DOHA, Qatar — The Taliban and the Afghan government began historic peace talks in Qatar on Saturday, aimed at shaping a power-sharing government that would end decades of war that have consumed Afghanistan and left millions dead and displaced.
If realized, a peace deal would be the first time in generations that a new form of Afghan government was not being established at the point of a gun: The current model was ushered in by the American invasion that toppled the Taliban’s harsh Islamic regime in 2001, and each previous one back to the 1979 Soviet invasion was set off by coup, collapse or conquest.
But as the Qatar talks begin, against the backdrop of an American troop pullout and grievous violence against Afghan officials and civilians, some critics of the process argued that the Taliban insurgency was still, in essence, holding a gun to the government’s head.
The peace talks opened on Saturday morning in Doha, the Qatari capital, with formal ceremonies held under tight security and strong coronavirus restrictions. The negotiations will be complicated at every turn by the threat of continued insurgent assaults, deep political divisions after a disputed election, decades of loss and grievance, and by foreign powers pulling Afghan factions in opposing directions.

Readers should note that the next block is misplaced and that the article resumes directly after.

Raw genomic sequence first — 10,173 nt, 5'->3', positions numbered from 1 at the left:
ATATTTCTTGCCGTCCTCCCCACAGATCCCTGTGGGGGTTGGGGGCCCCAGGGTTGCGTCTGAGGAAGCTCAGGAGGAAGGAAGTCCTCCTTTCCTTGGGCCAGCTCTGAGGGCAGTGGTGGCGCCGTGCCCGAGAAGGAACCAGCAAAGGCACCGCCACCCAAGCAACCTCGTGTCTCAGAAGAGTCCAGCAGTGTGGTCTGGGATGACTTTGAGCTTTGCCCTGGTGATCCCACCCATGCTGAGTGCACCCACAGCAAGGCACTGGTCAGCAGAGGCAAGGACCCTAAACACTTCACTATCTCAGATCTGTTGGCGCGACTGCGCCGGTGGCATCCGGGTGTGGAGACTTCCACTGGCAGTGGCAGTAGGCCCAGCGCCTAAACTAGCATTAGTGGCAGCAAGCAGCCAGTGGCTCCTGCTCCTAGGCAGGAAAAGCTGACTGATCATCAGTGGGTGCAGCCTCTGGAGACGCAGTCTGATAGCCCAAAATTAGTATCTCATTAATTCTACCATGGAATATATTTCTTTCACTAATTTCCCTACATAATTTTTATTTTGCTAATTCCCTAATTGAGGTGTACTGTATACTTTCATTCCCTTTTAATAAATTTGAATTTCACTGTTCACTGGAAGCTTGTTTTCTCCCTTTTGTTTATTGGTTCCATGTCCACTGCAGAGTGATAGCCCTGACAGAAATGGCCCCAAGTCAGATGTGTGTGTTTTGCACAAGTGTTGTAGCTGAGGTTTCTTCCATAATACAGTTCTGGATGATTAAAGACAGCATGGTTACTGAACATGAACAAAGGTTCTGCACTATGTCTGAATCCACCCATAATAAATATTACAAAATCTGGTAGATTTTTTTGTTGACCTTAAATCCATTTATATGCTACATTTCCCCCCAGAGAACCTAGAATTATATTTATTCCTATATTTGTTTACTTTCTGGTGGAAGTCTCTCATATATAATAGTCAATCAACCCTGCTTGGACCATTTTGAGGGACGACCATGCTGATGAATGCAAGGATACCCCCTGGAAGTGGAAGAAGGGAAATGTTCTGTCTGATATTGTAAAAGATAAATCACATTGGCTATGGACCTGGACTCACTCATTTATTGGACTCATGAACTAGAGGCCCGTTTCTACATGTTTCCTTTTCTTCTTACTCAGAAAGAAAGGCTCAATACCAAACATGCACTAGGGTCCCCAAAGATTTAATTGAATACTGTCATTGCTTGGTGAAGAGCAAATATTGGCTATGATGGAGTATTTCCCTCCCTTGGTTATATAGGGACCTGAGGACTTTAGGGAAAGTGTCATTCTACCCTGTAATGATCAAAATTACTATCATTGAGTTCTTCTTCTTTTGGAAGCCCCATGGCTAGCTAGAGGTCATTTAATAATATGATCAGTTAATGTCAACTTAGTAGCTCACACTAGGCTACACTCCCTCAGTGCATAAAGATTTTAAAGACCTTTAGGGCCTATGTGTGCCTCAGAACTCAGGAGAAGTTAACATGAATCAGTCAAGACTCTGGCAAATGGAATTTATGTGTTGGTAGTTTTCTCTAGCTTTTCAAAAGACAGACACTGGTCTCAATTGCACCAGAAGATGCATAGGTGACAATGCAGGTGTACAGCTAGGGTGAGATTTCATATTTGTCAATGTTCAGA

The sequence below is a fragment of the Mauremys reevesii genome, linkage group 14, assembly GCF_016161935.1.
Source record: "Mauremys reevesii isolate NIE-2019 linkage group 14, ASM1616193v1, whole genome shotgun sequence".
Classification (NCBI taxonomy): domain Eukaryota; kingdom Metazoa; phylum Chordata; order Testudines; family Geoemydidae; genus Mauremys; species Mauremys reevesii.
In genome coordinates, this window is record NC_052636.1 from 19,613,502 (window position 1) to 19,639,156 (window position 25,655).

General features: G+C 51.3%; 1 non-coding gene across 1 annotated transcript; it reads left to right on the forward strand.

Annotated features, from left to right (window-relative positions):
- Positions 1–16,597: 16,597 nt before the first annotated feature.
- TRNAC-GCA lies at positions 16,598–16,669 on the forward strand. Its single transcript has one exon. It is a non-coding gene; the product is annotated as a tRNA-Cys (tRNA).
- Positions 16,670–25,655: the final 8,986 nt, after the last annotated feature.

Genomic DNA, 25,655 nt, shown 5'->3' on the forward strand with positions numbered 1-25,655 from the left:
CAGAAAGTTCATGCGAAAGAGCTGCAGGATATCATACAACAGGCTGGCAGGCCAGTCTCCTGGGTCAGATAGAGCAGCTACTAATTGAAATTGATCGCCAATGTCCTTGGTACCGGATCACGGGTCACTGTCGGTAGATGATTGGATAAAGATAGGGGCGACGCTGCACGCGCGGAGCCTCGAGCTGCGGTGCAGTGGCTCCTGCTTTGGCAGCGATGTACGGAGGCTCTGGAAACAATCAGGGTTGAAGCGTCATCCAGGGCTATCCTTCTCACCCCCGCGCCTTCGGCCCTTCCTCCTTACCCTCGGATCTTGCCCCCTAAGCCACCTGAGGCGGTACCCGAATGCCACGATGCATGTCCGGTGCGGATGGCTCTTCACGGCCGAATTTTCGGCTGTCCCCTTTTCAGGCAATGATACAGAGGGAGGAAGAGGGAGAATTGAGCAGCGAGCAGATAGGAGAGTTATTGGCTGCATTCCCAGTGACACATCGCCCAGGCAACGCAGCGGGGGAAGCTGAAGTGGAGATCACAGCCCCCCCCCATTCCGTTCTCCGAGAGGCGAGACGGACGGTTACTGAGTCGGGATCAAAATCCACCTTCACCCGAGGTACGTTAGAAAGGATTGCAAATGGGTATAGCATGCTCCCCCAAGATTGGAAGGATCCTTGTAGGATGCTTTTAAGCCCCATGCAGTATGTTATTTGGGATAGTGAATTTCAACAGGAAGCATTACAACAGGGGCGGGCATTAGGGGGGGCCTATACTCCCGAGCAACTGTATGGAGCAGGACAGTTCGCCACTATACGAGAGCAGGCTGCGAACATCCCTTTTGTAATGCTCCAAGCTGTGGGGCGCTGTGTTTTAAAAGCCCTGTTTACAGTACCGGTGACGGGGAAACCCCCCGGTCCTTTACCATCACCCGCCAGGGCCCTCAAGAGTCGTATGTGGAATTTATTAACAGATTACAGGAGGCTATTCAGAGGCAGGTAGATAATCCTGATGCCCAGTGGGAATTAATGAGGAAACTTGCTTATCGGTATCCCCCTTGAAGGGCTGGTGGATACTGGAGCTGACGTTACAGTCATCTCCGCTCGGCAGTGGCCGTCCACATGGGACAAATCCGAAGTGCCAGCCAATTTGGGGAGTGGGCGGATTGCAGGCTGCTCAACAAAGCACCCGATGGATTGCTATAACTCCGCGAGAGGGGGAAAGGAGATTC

Still, the arrival of the delegations from the two sides, who are finally coming to the table, after repeated delays, offers the nation a rare opportunity in its recent history: a chance to find a formula of lasting coexistence before the withdrawal of another foreign military creates a vacuum, potentially repeating the country’s cycle of misfortune.
“We have come here with the good will and good intention to stop the 40 years of bloodshed and achieve a countrywide and lasting peace,” Abdullah Abdullah, the chairman of Afghanistan’s High Council for National Reconciliation and the leader of the delegation from Kabul, said at the opening ceremony. “The current conflict has no winner through war and military means, but there will be no loser if this crisis is resolved politically and peacefully through submission to the will of the people.”
The Taliban’s deputy leader, Mullah Abdul Ghani Baradar, said the insurgents would participate in the talks “with full sincerity,” and he urged both sides to exercise calm and patience.
Mullah Baradar offered little detail about the Taliban’s vision for a future Afghanistan, except in broad strokes. But many on the Afghan negotiating team said that his tone — in contrast to previous Taliban speeches in public forums — was measured and offered hope.
“We seek an Afghanistan that is independent, sovereign, united, developed and free — an Afghanistan with an Islamic system in which all people of the nation can participate without discrimination and live harmoniously with each other in an atmosphere of brotherhood,” he said.
The direct negotiations became possible after the United States signed a deal with the Taliban in February that began a phased, 14 month, withdrawal of the remaining American troops from Afghanistan and pressured the Afghan government to free 5,000 of the Taliban’s prisoners.